Newsletter October 30, 2012

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Welcome to adventurous math for the playground crowd! I am Moby Snoodles, and I love to hear from you at

Moby Snoodles

Book news

All the games for our book are ready, including illustrations. And we are working on the cover design. What else does our book need then? One thing we added in this development cycle is our special dictionary. We strive to be very correct mathematically. This means using a lot of beautiful math words, like fractal or exponentiation, which some readers may not know. Moreover, like every other big project, Moebius Noodles adds specific metaphors and meanings to terms. Thus even the readers who know the beautiful math words may find our definitions interesting.

For example, here are a few definitions that have to do with functions.

Function is a machine that converts values to other values, or finds correspondences between values. Function machines work by rules people make up. The starting values are called input. The converted or corresponding values are called output. Your stove is a function machine: its input might be raw eggs, milk and spices, and its output – an omelet.

Function Machine Small

When you change or combine rules, functions can be transformed. For example, you can turn your stove to the maximum setting and its timer to half an hour. Your input will stay the same – raw eggs, milk and spices; but your output will now be burned eggs and lots of smoke.

Inverse Function
What a function does, its inverse will undo. Of course, some deeds cannot be undone. A function of “baby drops a cup of grapes on the floor” has an inverse, “parental unit crawls around, searching for grapes and putting them back into the cup”. On the other hand, a function of “drop a cup of orange juice on the floor” or a function of “break an egg for the omelet” does not have an inverse.

Inverse Small


Our blogs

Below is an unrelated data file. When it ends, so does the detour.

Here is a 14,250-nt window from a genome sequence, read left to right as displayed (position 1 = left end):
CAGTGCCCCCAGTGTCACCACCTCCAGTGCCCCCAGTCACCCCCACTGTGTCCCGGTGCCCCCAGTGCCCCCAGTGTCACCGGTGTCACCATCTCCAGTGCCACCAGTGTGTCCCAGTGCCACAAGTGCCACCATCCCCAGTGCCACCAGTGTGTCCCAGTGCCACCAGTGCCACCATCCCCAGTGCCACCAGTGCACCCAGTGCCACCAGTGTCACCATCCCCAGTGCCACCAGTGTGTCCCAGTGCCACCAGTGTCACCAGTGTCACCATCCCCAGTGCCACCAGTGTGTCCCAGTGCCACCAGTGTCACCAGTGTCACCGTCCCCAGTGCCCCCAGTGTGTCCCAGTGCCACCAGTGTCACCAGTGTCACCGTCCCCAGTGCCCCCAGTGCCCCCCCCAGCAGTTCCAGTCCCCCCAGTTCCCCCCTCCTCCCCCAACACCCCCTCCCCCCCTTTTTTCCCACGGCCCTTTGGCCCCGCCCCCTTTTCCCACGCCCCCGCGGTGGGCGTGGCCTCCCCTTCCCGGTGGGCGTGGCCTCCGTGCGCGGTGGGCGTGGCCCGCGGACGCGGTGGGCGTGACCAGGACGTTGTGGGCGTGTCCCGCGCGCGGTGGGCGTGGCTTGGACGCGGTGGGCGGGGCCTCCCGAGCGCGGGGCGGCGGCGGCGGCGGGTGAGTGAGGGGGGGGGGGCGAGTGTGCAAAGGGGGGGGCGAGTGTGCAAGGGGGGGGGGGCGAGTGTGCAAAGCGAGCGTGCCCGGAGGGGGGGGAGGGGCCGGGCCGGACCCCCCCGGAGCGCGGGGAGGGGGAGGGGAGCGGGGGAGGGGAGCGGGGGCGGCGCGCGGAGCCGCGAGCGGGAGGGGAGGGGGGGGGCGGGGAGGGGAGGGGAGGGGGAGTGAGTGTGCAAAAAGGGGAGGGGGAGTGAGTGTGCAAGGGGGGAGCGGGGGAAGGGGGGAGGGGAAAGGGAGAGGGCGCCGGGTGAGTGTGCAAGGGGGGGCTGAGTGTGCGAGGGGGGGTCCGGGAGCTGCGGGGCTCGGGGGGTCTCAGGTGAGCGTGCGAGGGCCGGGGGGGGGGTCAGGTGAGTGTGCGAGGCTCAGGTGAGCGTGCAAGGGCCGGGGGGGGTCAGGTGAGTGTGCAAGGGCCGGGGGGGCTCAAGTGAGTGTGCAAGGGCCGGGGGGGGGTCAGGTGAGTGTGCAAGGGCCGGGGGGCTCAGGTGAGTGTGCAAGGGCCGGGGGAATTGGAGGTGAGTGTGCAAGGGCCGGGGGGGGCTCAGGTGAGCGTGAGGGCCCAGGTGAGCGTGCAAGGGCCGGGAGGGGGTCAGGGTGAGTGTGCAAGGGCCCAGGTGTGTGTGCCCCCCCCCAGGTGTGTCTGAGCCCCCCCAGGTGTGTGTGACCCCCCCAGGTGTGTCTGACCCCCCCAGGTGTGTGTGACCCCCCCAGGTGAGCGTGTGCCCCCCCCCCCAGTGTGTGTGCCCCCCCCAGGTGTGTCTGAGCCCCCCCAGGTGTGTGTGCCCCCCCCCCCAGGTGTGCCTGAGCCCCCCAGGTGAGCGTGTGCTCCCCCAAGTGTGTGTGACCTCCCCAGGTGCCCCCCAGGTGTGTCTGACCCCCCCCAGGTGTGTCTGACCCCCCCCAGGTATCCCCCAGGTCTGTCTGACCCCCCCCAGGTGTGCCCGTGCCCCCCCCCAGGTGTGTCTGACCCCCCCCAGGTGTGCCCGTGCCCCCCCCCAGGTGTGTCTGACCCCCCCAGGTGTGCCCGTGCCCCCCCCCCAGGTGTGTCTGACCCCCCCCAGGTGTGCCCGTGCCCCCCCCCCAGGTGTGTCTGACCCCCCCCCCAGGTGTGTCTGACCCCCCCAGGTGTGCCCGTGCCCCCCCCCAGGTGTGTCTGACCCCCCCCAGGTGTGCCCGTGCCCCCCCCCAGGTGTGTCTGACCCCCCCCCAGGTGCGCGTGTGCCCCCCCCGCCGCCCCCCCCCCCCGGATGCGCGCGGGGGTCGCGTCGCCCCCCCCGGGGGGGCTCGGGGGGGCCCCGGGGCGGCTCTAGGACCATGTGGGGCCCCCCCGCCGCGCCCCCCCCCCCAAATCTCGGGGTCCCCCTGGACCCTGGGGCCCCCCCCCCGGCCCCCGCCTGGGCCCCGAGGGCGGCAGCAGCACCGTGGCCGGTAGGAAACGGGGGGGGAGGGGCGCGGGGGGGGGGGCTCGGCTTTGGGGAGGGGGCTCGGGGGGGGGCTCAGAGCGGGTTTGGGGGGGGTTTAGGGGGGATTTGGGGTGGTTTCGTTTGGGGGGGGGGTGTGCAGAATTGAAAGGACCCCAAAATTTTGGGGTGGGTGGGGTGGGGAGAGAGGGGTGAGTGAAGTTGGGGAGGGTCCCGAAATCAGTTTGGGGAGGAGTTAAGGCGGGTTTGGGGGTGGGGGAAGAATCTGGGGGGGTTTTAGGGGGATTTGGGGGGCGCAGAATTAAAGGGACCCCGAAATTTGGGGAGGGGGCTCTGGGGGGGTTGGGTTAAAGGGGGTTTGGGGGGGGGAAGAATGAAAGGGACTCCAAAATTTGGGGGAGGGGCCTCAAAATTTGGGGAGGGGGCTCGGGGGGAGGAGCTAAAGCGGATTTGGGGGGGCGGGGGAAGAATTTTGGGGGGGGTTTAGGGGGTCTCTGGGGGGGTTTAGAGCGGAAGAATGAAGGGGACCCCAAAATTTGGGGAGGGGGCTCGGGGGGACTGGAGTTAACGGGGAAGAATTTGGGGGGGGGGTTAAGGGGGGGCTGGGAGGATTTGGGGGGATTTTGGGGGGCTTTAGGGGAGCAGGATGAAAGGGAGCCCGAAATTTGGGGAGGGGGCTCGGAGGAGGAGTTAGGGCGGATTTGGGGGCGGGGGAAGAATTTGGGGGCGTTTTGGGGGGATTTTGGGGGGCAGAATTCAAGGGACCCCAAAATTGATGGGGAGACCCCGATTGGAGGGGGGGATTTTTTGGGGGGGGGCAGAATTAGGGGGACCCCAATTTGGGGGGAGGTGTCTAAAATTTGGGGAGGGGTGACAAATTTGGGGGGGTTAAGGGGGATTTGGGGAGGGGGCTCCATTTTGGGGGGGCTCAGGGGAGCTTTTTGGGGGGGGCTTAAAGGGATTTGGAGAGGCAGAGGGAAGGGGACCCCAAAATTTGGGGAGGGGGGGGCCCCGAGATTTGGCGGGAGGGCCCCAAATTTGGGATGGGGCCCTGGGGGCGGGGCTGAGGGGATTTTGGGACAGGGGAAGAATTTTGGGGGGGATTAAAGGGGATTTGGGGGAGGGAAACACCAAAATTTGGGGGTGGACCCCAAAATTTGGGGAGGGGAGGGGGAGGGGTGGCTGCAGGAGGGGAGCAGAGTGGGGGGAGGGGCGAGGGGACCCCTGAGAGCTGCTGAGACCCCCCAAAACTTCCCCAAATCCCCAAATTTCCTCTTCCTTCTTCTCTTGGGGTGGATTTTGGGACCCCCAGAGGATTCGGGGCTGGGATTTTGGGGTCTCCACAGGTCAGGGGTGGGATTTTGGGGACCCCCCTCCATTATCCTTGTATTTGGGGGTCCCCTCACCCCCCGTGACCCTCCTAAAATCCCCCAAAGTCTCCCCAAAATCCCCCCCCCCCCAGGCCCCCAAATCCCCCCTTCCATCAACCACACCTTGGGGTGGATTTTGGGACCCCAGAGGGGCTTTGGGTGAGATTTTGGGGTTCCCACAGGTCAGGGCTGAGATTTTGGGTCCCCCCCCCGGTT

Barbara of left us a note. Parents love their kids, so they create very lovely math projects for them – and then for the world! Numberland ideas, based on a University of Heidelberg research project parents and teachers have adopted, go with our chapter on intrinsic numbers.

Math is a wonderful, emotional, exciting and beautiful field and young children are more than open to dive into it. It is up to us to support them build their (individual) bridge from their inborn mathematical understanding to the abstract and formal language of math we developed. I very much like the approach of Moebius Noodles because it fits with the idea of a project I am involved in:
‘Let’s visit Numberland’ is a concept where we invite children to travel to a land where the numbers 1 to 10 live and where there is a lot to do, sing, find out… For example, we detect that Number 4 lives in a square garden, her house has four windows and she likes anything that is four times (…)

Numberland 4
My daughter was three when she travelled to Numberland for the first time, and of course three was her favorite number. One day, at dinner table, she suddenly beamed: ‘We are sitting in a triangle!’ (Her, my son and me were sitting at the table) ‘And if Daddy was here we would sit in a quadrangle!’


You are welcome to share the contents of this newsletter online or in print. You can also remix and tweak anything here as you wish, as long as you share your creations on the same terms. Please credit

More formally, we distribute all Moebius Noodles content under the Creative Commons Attribution-NonCommercial-ShareAlike license: CC BY-NC-SA



Talk to you again on November 15th!

Moby Snoodles, aka Dr. Maria Droujkova

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